Regular government postal service is known from the Zhou Dynasty in the 1st millennium BC. During the Yuan Dynasty under Kublai Khan in the 12th century, China was integrated into the much larger Mongolian Örtöö system. Marco Polo reported that there were 10,000 post stages during that time. In addition, private letters were carried by the Min Hsin Chu, a system of letter guilds (hongs). Later the 1727 Treaty of Kyakhta with Russia provided for the first regular exchange of mail.
A policy of isolation was forcibly ended in the 19th century by the Opium War and the subsequent opening of treaty ports; several nations opened foreign post offices from 1844 on. This expanded to involve dozens of cities, mostly on the coast, along the Yangtze River, and in the far south. Shanghai organized its own Shanghai local post in 1865. In the same year, the Englishman Robert Hart developed a mail service for the Imperial Maritime Customs, initially to carry consular mail to and from treaty ports. This service was opened to the public on 1 May 1878, and China's first postage stamps, the "Large Dragons" (Chinese: 大龍郵票; pinyin: dà lóng yóupiào), were issued to handle payment. The stamps were inscribed "CHINA" in both Latin and Chinese characters, and denominated in candareens.
Initially, all mail to foreign destinations went through Shanghai, but by 1882 there were twelve post offices. On 20 March 1896, an edict directed that the Customs Post become the Imperial Postal Service effective 1 January 1897; the Min Hsin Chu was shut down, as well as the Shanghai local post, and postal system adopted cents and dollars as the units of currency.
Through the first half of 1897, new stamps were unavailable, and so the existing stock was surcharged in cents, with several variants distinguished by philatelists. Revenue stamps were surcharged as well.
The first new stamps, inscribed IMPERIAL CHINESE POST went on sale 16 August 1897. The twelve values, ranging from 1/2c to $5, were lithographed in Japan. The low values depicted a dragon, the middle values a carp, and the dollar values a wild goose. The paper used for these stamps had a watermark in the form of a yin-yang symbol.
In 1898, these were superseded by similar designs produced by engraving in London, and inscribed CHINESE IMPERIAL POST on a Chinese supplied watermarked paper of varying thickness. The watermark can be difficult to detect on the thicker paper. New printings of the stamp, beginning in 1899 were on unwatermarked paper, but there are no recorded usages of this variety until 1901. These stamps continued in use until the end of the empire. During that time some colours were changed to comply with Universal Postal Union regulations, and three new values were added.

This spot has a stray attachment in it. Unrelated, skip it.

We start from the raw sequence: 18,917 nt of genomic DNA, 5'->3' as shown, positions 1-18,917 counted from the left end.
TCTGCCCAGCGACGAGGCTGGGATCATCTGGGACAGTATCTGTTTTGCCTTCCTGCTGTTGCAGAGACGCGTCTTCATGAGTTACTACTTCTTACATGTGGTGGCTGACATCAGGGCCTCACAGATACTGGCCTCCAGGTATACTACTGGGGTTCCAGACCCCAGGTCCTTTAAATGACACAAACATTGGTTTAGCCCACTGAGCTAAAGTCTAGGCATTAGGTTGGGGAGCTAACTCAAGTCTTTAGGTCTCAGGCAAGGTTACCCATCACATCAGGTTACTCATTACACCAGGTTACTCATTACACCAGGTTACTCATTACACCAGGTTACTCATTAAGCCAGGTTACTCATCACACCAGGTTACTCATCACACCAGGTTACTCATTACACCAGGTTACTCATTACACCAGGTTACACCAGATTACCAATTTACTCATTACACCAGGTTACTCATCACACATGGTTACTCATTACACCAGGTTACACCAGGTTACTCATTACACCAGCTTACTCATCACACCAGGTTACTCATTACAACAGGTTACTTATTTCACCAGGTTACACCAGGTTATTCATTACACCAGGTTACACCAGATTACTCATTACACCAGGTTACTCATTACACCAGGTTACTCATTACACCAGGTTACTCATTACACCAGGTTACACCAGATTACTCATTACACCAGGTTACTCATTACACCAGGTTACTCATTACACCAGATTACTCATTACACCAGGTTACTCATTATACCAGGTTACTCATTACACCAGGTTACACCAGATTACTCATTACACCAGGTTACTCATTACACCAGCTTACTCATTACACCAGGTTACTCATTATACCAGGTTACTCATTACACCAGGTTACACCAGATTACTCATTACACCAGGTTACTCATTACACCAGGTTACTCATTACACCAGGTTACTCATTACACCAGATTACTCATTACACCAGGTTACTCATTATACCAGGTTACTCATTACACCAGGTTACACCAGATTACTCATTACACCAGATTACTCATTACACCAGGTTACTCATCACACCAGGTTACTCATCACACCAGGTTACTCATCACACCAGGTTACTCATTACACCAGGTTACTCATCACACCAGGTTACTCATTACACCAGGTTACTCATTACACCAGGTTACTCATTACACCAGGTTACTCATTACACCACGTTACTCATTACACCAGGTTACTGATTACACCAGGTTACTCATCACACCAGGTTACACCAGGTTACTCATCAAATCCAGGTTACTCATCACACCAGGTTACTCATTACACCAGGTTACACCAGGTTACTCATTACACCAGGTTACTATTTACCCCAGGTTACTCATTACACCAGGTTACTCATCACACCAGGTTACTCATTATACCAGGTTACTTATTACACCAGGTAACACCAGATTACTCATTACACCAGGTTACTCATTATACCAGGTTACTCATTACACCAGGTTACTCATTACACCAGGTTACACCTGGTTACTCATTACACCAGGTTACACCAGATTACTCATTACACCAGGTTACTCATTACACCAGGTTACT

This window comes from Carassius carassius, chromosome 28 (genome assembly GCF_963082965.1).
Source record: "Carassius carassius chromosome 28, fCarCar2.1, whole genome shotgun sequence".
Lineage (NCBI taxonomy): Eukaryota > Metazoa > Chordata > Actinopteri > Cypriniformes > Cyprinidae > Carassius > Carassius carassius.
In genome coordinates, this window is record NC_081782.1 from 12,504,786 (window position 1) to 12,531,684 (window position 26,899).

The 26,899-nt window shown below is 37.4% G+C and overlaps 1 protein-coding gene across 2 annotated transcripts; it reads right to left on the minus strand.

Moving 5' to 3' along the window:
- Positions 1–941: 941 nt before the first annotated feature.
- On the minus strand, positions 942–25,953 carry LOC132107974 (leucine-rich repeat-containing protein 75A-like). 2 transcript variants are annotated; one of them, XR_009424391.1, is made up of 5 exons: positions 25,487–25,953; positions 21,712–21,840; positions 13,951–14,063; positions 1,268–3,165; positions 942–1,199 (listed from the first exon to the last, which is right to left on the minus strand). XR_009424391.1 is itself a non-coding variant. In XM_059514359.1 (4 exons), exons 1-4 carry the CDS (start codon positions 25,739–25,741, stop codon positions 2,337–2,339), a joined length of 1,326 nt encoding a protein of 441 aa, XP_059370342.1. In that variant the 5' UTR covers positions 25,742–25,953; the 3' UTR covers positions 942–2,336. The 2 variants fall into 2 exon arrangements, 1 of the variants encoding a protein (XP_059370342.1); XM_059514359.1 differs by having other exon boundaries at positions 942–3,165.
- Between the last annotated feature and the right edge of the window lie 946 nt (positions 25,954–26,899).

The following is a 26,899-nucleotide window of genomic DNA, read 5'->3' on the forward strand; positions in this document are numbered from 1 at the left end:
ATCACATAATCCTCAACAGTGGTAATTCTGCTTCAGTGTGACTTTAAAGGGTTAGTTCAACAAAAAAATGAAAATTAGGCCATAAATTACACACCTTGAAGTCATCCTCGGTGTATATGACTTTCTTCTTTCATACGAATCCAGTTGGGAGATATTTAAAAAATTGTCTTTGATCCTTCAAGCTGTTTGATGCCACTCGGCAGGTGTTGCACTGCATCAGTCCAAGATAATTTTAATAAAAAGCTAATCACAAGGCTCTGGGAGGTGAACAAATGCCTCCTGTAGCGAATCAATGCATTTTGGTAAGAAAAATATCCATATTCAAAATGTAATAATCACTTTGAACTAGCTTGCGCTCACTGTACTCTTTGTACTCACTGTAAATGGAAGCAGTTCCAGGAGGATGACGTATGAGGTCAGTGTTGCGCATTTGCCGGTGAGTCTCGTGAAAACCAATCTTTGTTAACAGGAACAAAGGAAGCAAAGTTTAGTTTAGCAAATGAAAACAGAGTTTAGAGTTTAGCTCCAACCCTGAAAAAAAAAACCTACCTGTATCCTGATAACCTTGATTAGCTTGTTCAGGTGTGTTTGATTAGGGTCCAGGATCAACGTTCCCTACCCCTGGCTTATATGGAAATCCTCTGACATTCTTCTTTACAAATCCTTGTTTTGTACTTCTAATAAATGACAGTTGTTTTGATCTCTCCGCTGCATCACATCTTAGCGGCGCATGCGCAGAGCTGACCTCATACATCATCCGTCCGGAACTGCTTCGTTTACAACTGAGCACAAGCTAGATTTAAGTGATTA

The revolution of 1911 resulted in overprints on the imperial stamps in 1912; at Foochow to indicate that the post office was effectively a neutral area available to both sides, and at Nanking and Shanghai reading "Republic of China" (from top to bottom: simplified Chinese: 中华民国; traditional Chinese: 中華民國; pinyin: zhōnghuámínguó). An additional set of overprints was produced by Waterlow and Sons in London, and postmasters throughout the country made their own unofficial overprints using the same characters.
The definitives of the "Junk issue" went on sale 5 May 1913, and continued in use into the 1930s. The low values featured a junk, while values from 15c to 50c showed a farmer reaping rice, while the dollar values depicted the three-part gateway to the Hall of Classics in Beijing. The series was first printed in London, then in Beijing from 1915; they can be distinguished by close examination. The designs were re-engraved in 1923, and a number of design features were changed; for instance, the whitecaps in the water underneath the junk were removed, and the water darkened.
China produced five new commemorative issues, of four stamps each, during the 1920s. The first, issued on 1921-10-10 to commemorate the 25th anniversary of the Chinese Post Office featured then president Xu Shichang in the centre, flanked by Premier Jing Yongbeng and Minister of Communication Ye Gongzuo. On 1923-10-17 a set showing the Temple of Heaven commemorated the new constitution. On 1928-03-01 a set depicting Marshal of the Army and Navy Zhang Zuolin marked his assumption of that role.
On 1929-04-18 Chiang Kai-shek makes a first appearance, commemorating the unification of China. Finally on 1929-05-30, two days before the event, four stamps showing Sun Yat Sen's mausoleum were issued to commemorate his state funeral. New definitives in 1931 depicted Sun Yat-sen. These stamps, along with the Martyrs issue of 1932 honoring six martyrs of the Kuomintang, would see much overprinting in the next several years.
During the occupation of several Chinese regions by the Japanese (1937–1945), Chinese stamps were originally in use in the occupied territories. Since 1941, Chinese stamps were overprinted separately for Inner Mongolia, Guangdong, North China, Shanghai and Nanjing. And for some areas, locally designed stamps were issued.
Communist authorities issued stamps in areas over which they had control from 1930 onwards. These were usually in more remote areas, often on the mountainous borders of two provinces - hence they are often referred to as 'Border Areas'. For example, the earliest communist issues (the so-called 'Red Posts') were in mountainous areas of Jiangxi, the Hunan - Hubei border area and West Fujian, bordering Jiangxi.
The end of the conflict brought little respite to the Nationalist government, which continued to struggle with Communist forces. But they were able to issue commemoratives to remember President Lin Sen, who had died in 1943, to mark the October inauguration of Chiang, and to celebrate the Allied victory.
Inflation had been creating a need for ever-higher values throughout 1945, but in 1946 things went out of control; stocks of stamps, some dating back to 1931, were surcharged with values up to $2000, and a new design (still featuring a portrait of Sun Yat-sen) went up to $5000.
1947 saw a number of commemorative issues, and further inflation, a Sun Yat-sen with plum blossoms issue reaching $50,000 that year, then surpassed in 1948 with reissues topping out with a $5,000,000 stamp.
In 1948, a gold yuan standard was adopted, and an assortment of existing stamps were surcharged with values from 1/2c and up. This was a short-lived stopgap, and by early 1949 it became necessary to stamps and overprints with a range of values, again going up to $5,000,000.